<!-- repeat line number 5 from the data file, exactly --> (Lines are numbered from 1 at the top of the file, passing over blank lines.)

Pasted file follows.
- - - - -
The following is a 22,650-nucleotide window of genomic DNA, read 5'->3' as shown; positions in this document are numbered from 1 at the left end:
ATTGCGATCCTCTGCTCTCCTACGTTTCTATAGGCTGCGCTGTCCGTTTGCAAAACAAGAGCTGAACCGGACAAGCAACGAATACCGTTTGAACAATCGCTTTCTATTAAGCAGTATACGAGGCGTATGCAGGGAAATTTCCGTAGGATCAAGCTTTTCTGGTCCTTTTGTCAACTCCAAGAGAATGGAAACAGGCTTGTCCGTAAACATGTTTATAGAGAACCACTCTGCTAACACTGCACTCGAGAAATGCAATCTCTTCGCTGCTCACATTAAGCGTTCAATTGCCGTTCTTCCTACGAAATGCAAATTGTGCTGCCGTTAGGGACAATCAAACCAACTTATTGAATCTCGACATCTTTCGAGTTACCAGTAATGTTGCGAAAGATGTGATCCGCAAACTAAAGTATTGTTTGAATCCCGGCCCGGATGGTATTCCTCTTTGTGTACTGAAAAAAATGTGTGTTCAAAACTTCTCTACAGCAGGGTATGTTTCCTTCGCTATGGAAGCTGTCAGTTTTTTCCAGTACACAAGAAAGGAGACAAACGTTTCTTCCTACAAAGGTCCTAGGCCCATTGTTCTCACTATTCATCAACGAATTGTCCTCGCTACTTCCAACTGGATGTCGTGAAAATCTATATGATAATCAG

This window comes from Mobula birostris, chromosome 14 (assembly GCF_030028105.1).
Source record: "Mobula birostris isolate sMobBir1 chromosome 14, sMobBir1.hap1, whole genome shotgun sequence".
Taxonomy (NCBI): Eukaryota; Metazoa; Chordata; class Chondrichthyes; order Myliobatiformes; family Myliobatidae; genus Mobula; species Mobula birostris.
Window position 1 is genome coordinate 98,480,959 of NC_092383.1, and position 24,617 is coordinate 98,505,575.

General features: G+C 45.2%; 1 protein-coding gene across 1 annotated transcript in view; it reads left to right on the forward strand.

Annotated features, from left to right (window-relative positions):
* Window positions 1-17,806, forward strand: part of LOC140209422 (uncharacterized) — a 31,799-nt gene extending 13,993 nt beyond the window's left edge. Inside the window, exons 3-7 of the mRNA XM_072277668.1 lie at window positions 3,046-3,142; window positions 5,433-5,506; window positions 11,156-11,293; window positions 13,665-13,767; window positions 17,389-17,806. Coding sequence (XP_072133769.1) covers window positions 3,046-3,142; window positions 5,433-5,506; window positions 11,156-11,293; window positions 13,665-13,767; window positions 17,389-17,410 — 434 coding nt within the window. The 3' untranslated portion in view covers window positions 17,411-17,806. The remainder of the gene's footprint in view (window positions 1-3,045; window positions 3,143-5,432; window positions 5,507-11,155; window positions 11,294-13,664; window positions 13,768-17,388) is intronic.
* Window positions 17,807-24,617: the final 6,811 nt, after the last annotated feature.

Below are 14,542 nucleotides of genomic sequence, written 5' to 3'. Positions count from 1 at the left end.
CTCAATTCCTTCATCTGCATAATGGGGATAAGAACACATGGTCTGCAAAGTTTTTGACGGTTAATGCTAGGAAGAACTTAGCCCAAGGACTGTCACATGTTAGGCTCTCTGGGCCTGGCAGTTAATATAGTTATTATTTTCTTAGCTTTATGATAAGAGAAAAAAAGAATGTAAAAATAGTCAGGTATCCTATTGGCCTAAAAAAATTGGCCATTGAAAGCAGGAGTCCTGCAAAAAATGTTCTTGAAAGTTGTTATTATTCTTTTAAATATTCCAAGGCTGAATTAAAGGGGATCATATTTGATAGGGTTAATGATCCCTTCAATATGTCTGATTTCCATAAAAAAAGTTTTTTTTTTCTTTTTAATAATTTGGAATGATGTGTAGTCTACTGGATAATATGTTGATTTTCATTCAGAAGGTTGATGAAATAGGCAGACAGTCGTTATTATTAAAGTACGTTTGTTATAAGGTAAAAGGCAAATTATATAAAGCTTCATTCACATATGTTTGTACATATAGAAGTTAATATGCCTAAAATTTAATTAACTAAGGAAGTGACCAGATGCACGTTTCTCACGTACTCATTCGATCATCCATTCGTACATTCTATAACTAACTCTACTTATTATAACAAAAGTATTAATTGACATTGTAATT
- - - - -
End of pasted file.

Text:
Taxonomy (NCBI): Eukaryota; Metazoa; Chordata; class Chondrichthyes; order Myliobatiformes; family Myliobatidae; genus Mobula; species Mobula birostris.